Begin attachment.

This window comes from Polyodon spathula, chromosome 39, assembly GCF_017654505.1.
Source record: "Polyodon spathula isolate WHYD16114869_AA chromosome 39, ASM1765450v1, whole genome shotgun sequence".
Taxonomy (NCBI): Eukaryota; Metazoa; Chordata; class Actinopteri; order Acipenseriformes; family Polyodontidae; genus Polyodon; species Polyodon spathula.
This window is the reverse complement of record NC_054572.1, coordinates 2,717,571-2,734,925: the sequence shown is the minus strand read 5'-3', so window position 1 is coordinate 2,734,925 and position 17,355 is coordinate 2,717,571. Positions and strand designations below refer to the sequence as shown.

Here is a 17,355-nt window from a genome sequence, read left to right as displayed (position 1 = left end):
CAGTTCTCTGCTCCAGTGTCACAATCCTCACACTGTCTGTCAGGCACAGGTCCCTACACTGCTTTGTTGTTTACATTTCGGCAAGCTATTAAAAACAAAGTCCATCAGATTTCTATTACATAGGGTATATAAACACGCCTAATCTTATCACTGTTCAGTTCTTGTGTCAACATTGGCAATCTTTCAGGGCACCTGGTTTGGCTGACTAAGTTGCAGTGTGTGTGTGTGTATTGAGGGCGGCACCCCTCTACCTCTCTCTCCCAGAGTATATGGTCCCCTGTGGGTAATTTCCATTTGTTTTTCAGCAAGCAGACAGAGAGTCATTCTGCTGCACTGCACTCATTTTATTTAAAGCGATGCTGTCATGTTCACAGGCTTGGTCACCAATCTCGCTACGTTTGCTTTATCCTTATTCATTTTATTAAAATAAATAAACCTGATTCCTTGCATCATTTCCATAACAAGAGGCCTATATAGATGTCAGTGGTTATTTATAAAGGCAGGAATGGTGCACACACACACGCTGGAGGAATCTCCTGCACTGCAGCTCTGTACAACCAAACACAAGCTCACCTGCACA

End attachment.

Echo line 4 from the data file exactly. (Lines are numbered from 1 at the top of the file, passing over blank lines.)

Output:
This window is the reverse complement of record NC_054572.1, coordinates 2,717,571-2,734,925: the sequence shown is the minus strand read 5'-3', so window position 1 is coordinate 2,734,925 and position 17,355 is coordinate 2,717,571. Positions and strand designations below refer to the sequence as shown.